“When I was training as a nurse in Germany, I not only received compensation for my studies but also for my placements. I even had access to dedicated student accommodation. It’s a stark contrast to the experiences of unpaid placements in feminised industries in Australia.”

“Compensating students for placements is a crucial step in recognising and increasing the value of our feminised workforce.”

Equitable funding is good in principle

Providing funding to higher education institutions on a needs basis is an important part of the Accord’s plan. 

But how that works will be critical, says Dr Bredehoeft.

“How, when, what, who? We need to know the details. Institutions need to know what they can expect in order to make commitments to ensuring better equity outcomes—and to understand the amount and kind of work it will create. We need to explore this and be specific.”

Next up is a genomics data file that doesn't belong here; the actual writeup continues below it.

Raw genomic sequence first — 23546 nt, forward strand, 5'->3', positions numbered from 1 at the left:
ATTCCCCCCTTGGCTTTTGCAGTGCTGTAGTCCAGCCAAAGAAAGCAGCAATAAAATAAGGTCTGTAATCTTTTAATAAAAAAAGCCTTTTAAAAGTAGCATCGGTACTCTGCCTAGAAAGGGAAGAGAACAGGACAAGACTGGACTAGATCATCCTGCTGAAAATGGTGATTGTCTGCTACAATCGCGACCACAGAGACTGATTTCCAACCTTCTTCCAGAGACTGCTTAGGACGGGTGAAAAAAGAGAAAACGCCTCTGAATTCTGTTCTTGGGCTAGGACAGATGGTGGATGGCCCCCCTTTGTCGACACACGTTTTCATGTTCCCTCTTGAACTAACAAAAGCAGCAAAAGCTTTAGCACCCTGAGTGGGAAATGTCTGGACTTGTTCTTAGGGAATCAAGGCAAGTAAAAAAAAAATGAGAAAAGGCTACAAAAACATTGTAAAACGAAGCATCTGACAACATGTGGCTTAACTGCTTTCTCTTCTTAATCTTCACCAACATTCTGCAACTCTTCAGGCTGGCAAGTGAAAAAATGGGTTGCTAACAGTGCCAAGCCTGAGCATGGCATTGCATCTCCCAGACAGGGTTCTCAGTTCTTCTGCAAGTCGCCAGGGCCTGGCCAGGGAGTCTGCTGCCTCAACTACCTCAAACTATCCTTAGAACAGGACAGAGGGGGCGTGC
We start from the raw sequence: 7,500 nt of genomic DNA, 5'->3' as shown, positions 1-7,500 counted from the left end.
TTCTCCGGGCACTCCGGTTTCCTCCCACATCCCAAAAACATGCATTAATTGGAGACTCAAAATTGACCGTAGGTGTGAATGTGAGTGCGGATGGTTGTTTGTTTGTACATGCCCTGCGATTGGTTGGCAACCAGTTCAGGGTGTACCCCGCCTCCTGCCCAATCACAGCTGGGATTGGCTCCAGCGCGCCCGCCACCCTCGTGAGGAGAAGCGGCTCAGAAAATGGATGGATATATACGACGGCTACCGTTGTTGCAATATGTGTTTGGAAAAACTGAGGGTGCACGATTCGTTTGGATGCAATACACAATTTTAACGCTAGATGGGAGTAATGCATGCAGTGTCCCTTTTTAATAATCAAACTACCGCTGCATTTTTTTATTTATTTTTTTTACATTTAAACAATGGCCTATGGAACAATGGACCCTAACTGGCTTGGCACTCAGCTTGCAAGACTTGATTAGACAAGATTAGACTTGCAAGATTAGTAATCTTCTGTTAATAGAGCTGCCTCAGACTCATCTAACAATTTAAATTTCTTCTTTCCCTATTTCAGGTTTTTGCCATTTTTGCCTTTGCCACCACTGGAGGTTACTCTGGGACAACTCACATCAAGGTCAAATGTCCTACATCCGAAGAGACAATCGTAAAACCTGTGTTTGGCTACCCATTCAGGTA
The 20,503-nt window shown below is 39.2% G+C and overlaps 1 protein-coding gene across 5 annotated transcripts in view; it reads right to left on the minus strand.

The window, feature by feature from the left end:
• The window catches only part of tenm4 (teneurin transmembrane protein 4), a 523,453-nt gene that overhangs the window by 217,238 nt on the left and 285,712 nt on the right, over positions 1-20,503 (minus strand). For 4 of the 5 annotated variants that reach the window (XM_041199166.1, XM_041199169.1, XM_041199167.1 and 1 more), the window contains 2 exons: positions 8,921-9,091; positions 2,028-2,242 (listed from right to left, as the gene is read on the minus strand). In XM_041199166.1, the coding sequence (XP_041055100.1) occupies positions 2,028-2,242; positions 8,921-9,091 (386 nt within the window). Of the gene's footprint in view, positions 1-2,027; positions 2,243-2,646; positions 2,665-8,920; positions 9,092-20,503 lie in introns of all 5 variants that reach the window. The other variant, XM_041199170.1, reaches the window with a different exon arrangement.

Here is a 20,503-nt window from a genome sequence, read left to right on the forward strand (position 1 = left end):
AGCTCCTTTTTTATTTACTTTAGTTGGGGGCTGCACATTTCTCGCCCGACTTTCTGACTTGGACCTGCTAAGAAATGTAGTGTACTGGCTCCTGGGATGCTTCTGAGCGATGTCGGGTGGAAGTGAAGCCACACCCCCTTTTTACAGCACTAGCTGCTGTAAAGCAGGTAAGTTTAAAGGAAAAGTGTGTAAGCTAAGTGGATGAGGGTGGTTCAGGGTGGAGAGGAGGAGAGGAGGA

SAGE supports organisations to continuously improve their equity, diversity and inclusion, and as such we believe that, given equitable opportunities, all universities have the potential to achieve excellence. 

“In principle, it’s a great idea to allocate funding based on the real cost of serving each university’s unique demographic,” said Dr Bredehoeft. “Staff must be adequately resourced to support the growth in equity students, if we are to set them up for success.” 

“We trust that the Government will continue to work closely with universities to develop a practical, sustainable funding model that can fulfil its laudable policy goals, and look forward to learning more about how needs-based funding will operate.”